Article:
It is well known that acute kidney injury (AKI) has a marked impact on clinical outcomes, including short-term mortality. Futhermore, the incidence of AKI has increased over the past several years. At the same time, the prevalence of chronic kidney disease is high and results in a major burden for patients and for the health care system in the United States. It is unclear if AKI is a completely reversible disease, or whether it leads to permanent kidney damage and thus CKD and death. This proposal will utilize a prospective cohort design that will add a long-term follow-up component to an ongoing multi-center 5-day study of urinary biomarkers for the detection of AKI after cardiac surgery. We will longitudinally study the patients with AKI as defined by at least a 25% increase in peri-operative serum creatinine and an equal number of patients without AKI that survive cardiac surgery at three academic centers. We will determine if AKI results in an increase in the decline in glomerular filtration rate and in increase in the protein excretion rate over time. We will compare the incidence of doubling of serum creatinine, dialysis or death in patients with and without AKI. In addition, we will examine if newly discovered biomarkers of acute kidney injury (urinary IL-18 and NGAL) are associated with CKD and death. As troponin has shown tremendous value in the setting of myocardial infarction, our hope is that these urinary biomarkers will possess long-term prognostic value for patients with AKI. Currently, AKI is viewed by most physicians as a reversible phenomenon that has little consequence after the acute phase. If, however, AKI is truly associated with long-term morbidity and mortality, then post-AKI care of these patients should involve closer vigilance and more aggressive treatments in order to improve long-term outcomes. My hope is to obtain R01 grants in the future with the goal of improving risk- stratification of AKI and I also hope to participate in multi-center trials of therapies for AKI and its associated complications.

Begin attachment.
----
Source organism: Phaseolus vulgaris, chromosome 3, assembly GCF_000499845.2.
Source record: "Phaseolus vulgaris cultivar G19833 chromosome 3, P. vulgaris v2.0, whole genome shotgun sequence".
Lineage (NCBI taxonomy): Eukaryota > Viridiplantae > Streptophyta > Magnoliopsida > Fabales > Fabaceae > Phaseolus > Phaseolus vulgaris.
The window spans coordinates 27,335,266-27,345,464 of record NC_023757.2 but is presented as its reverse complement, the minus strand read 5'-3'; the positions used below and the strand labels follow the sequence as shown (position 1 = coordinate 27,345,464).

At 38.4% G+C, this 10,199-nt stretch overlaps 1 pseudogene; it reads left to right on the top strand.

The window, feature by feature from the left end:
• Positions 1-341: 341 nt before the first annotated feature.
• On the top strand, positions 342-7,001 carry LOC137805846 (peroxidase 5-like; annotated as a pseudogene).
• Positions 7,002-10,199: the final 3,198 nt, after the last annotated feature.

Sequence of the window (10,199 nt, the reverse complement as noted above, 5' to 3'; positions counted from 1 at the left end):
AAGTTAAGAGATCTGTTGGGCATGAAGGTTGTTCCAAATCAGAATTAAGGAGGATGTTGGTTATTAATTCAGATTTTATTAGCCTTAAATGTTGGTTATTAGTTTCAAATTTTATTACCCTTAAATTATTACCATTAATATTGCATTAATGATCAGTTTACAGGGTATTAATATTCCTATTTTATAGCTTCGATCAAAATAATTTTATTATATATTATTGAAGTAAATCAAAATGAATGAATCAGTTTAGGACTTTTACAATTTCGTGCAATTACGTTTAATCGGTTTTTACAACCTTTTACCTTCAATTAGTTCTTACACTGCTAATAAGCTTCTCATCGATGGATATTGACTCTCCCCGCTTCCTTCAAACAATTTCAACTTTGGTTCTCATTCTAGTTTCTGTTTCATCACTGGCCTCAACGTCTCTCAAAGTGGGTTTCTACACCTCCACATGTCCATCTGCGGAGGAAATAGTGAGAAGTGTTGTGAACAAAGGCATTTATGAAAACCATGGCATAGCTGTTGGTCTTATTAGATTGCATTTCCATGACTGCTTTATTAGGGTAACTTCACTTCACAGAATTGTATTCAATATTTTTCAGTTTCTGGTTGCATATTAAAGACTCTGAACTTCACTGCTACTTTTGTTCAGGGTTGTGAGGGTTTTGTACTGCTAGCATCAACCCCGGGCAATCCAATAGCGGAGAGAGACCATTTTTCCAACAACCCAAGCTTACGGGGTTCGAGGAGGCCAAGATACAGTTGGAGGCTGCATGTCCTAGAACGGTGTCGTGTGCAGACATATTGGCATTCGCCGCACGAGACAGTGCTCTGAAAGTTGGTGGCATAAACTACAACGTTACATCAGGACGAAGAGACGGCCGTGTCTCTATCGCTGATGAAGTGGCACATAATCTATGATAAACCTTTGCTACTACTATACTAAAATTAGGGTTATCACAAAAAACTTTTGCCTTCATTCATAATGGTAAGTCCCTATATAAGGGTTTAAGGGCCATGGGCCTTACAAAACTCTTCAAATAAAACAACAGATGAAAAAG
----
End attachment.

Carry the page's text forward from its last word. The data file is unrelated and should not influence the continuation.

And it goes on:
Public Health Relevance

The relationship between acute kidney injury and long-term outcomes remains unclear. These studies will attempt to determine the association between both traditional kidney exposure variables (e.g., acute change in serum creatinine) and novel kidney exposure variables (e.g., urinary biomarkers) and long-term kidney and mortality outcomes in a cohort of cardiac surgery patients.

National Institute of Health (NIH)
National Institute of Diabetes and Digestive and Kidney Diseases (NIDDK)
Mentored Patient-Oriented Research Career Development Award (K23)
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Diabetes, Endocrinology and Metabolic Diseases B Subcommittee (DDK)
Program Officer
Rankin, Tracy L
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Yale University
Internal Medicine/Medicine
Schools of Medicine
New Haven
United States
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Parikh, Chirag R; Puthumana, Jeremy; Shlipak, Michael G et al. (2017) Relationship of Kidney Injury Biomarkers with Long-Term Cardiovascular Outcomes after Cardiac Surgery. J Am Soc Nephrol 28:3699-3707
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